Issue: 2485

May 2007


By Emily Johns, Milan Rai


By Dan Clawson

Unions and social movements have much to learn from each other. If we can combine the best of both, we can transform the world.

By Ewa Jasiewicz

The Iraqi Federation of Oil Unions (IFOU) is a 26,000 member-strong trade union based in the south of Iraq, which is also organising in the centre and north of Iraq.

By Kat Barton

The Bush Administration was dealt another blow over Iraq in April after three of its top generals turned down a new high-profile post tasked with overseeing the wars in Iraq and Afghanistan.

By Milan Rai, Emily Johns

On 20 April, author Maya Anne Evans and PN editor Milan Rai were called to stand trial at Horseferry Road Magistrates' Court, London, for “contempt of court”.

By Milan Rai, Emily Johns

Russian social movements are struggling with Putin's repression and economic “liberalisation”, the war in Chechnya, neonazis and the mafia.

By Albert Beale

The Campaign Against Arms Trade, with Corner House Research, has now lodged its full application for a High Court judicial review of the Serious Fraud Office's dropping of a corruption case against BAE Systems, Britain's biggest weapons pr

By Albert Beale

On 21 April, over 2000 authorised demonstrations (mostly consisting of just one person) were held in the area around London's Parliament Square, all having been applied for -- and granted permission -- under the SOCPA regulations.

By Chris Crass

Sometimes we find it difficult to see -- or counter -- some of the oppressive patterns in our movements. Including oppression against women, people of colour, and working class people. Food Not Bombs has struggled with these questions.

By Ken Coates, Milan Rai

The struggle for democratic grassroots control of the economy has a long history, even in Britain. During the 1960s and 1970s, Ken Coates was at the heart of the movement for workers' self-management at one of its most vibrant periods.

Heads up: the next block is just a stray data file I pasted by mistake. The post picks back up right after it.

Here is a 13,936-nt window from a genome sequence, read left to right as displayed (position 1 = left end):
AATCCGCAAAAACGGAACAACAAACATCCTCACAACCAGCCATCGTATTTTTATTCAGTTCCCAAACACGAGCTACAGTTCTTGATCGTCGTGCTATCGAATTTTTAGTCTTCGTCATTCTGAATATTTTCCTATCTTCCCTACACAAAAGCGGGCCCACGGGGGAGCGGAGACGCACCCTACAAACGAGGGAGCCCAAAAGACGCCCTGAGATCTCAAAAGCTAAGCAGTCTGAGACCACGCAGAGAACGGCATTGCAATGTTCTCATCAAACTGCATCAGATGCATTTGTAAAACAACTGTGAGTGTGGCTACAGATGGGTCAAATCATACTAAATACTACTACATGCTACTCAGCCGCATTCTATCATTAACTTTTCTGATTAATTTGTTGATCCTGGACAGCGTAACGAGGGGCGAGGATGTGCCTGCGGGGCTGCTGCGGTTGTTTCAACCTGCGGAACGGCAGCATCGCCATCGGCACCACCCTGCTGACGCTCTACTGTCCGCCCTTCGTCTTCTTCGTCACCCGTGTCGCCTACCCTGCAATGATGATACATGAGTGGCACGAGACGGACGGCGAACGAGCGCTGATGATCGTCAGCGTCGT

By Marina Sitrin, Liliana

This is one interview from Marina Sitrin's new book Horizontalism: Voices of Popular Power in Argentina, based on two years talking to the people who have taken over factories and neighbourhoods in response to the Argentinian crisis.

By Andreas Malm, Shora Esmailian

In spring 1906, Iran was being autocratically ruled by the Qajjar dynasty of Shahs who had been auctioning the country piece by piece to Britain and Russia.

By Marie Trigona

As the largest “recuperated” or worker-occupied factory in Argentina, the Zanon ceramics plant in the Patagonian province of Neuqun employs 470 workers.

By Virginia Moffatt

They say that families live prison sentences just as much as the prisoner and that was certainly true for us.

By Dennis O'Hearn, Marina Sitrin

One of the most influential nonviolent actions of twentieth-century European history was carried out by men committed to violence -- the ten men of the IRA and INLA who fasted to death in British prisons in 1981, causing an earthquake in

By Jeff Cloves

One statement Noam Chomsky made in his interview in PN's April issue struck me forcibly: “[Iran] is independent and independence is not tolerated [by the United States]”.

By Emily Johns, Milan Rai

Pain gain
Greet the new boss
Lancet "robust"
Non-London SOCPA
Online revamps
Trident news